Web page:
If we consider a transformation of a field $\Phi \rightarrow \Phi + \alpha \frac{\partial \Phi}{\partial \alpha}$ which is not a symmetry of a lagrangian then one can show that the Noether current is not conserved but that instead $\partial_{\mu}J^{\mu} = \frac{\partial L}{\partial \alpha}$.

I think the way this is derived is as follows $$\delta S = \int d^4 x \, \delta L = \int d^4 x \left( \left( \frac{\partial L}{\partial \Phi} \delta \Phi - \partial_{\mu} \frac{\partial L}{\partial (\partial_{\mu} \Phi)} \right) \delta \Phi + \partial_{\mu} \left(\frac{\partial L}{\partial (\partial_{\mu} \Phi)} \delta \Phi \right) \right)$$ Then the first term is zero due to the equations of motion and so we are left with the second total divergence term with $$J^{\mu} = \frac{\partial L}{\partial (\partial_{\mu} \Phi)} \frac{\partial \Phi}{\partial \alpha}$$ so we are left with $$\delta S = \int d^4 x \, \alpha \partial_{\mu} J^{\mu}.$$

Writing out $$\delta L = \frac{\partial L}{\partial \Phi}\delta \Phi + \frac{\partial L}{\partial (\partial_{\mu} \Phi)} \delta (\partial_{\mu} \Phi),$$ inserting $\delta \Phi = \alpha \, \partial \Phi/\partial \alpha$ we see that $$\delta L = \alpha \frac{\partial L}{\partial \alpha}.$$ Then we can compare with the above and deduce the result.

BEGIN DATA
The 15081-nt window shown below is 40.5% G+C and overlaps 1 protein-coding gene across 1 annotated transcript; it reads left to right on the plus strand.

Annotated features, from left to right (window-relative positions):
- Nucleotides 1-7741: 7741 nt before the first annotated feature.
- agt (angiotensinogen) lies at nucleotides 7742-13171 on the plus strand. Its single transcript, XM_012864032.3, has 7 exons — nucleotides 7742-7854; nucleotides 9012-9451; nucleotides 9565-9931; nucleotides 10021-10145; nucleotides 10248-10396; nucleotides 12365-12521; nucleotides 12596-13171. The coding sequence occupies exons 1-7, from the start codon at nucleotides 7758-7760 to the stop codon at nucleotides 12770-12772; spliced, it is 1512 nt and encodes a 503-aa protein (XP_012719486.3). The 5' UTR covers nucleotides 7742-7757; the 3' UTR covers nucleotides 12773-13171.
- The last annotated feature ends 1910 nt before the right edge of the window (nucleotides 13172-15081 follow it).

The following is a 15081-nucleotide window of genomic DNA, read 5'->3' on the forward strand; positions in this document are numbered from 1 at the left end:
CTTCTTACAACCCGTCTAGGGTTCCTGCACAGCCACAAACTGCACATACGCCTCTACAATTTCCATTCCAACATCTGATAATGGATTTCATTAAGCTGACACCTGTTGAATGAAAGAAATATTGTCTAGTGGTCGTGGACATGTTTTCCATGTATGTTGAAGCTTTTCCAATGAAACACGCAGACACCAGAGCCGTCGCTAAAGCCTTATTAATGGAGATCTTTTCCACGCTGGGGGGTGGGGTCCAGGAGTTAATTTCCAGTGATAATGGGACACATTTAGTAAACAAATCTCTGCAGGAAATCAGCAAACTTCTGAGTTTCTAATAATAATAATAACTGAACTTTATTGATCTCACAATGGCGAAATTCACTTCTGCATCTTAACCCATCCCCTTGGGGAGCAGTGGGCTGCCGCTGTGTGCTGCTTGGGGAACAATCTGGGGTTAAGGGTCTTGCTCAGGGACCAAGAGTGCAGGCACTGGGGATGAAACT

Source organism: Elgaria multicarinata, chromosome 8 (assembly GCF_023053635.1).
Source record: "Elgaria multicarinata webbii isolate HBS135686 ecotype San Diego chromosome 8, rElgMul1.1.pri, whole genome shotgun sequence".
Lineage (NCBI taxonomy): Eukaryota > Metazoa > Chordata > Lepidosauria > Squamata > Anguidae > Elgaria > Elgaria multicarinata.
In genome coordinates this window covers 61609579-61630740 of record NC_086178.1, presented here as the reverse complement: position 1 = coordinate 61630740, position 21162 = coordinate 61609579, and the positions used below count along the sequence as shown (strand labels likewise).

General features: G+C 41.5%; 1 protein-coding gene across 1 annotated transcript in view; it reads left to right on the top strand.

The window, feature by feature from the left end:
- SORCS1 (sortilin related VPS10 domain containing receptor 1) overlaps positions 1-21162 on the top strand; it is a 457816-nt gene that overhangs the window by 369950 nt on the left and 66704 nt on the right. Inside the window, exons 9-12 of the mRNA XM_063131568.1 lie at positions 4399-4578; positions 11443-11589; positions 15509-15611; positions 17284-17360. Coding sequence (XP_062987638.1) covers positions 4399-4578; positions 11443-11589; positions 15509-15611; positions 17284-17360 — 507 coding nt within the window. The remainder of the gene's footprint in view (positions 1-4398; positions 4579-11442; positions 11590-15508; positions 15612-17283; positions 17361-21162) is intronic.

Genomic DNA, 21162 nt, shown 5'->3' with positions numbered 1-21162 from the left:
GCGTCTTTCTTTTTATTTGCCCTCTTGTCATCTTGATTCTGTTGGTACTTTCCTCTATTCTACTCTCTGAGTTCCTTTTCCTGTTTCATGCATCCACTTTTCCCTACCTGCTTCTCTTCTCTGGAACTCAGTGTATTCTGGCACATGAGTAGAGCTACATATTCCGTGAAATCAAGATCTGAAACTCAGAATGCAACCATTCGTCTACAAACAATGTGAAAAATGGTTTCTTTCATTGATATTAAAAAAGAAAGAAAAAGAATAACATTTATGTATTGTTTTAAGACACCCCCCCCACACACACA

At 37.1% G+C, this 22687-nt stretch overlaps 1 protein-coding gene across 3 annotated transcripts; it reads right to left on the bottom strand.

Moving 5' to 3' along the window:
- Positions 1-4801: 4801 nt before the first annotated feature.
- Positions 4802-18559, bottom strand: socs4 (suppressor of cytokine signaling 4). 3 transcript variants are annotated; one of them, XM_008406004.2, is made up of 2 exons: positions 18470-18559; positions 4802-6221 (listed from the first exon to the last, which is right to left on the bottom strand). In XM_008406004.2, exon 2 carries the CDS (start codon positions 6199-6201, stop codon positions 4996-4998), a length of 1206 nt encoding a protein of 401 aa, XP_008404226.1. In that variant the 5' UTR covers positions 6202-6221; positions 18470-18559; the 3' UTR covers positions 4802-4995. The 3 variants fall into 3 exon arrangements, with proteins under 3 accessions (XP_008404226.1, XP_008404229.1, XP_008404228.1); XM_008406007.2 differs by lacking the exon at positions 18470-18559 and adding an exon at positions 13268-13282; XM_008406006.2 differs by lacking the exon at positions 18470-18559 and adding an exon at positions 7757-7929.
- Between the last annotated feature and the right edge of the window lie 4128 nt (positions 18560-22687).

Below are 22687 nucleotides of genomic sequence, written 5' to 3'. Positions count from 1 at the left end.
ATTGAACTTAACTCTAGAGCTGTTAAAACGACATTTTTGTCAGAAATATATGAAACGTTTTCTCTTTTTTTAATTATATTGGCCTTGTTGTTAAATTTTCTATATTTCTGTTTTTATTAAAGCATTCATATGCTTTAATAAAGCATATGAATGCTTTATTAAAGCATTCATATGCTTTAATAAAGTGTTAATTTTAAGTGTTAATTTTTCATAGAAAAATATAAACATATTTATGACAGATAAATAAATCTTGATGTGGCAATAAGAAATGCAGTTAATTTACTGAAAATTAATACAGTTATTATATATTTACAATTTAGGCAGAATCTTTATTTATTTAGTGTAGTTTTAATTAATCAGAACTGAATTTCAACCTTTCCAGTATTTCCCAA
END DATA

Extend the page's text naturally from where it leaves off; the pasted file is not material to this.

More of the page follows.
My questions are:

What permits the use of the equations of motion here? If the equations of motion hold then $\delta S = 0$ identically in that the solutions to such equations minimise the action. Using the equations of motion gives me $\int \partial_{\mu} J^{\mu} d^4 x = \delta S$ in the end as shown above but since I used the equations of motion isn't this just equal to zero? And also since we are always left with an integral of a total divergence isn't this always zero on the physical assumption that the field variations vanish at infinity/boundary of experiment?

I've seen the nice questions and answers posted e.g here https://physics.stackexchange.com/question/327999/ and the answer here by Qmechanic Which transformations *aren't* symmetries of a Lagrangian?

Basically I'd like to understand what was said in that answer and see it in practice with the above non symmetry of the lagrangian.


3 Answers 3


Let me present for you the derivation of Noether's theorem that I really like and that makes all assumptions of Noether's theorem clear. Let $\varphi$ be the set of fields in the theory so that $$ S[\varphi] = \int d^4 x {\cal L}( \varphi(x), \cdots ) $$ Now, suppose we have a connected, continuous symmetry of the action $\varphi(x) \to \varphi_\alpha'(x)$ parameterized by a real number $\alpha \in {\mathbb R}$ so that $\alpha = 0$ corresponds to the identity transformation $\varphi'_{\alpha=0}(x) = \varphi(x)$. The claim that the transformation above is a symmetry of the action (see my answer to What constitutes a symmetry for Noether's Theorem?) is $$ S[\varphi'_\alpha] = S[\varphi] $$ Note that this symmetry is off-shell.

Now, take $\alpha$ to be small and write $$ \varphi'_{\alpha}(x) = \varphi(x) + \alpha \psi(x) + {\cal O}(\alpha^2) ~. $$ Then, $$ S[\varphi + \alpha \psi] = S[\varphi] + {\cal O}(\alpha^2) \qquad \qquad (1) $$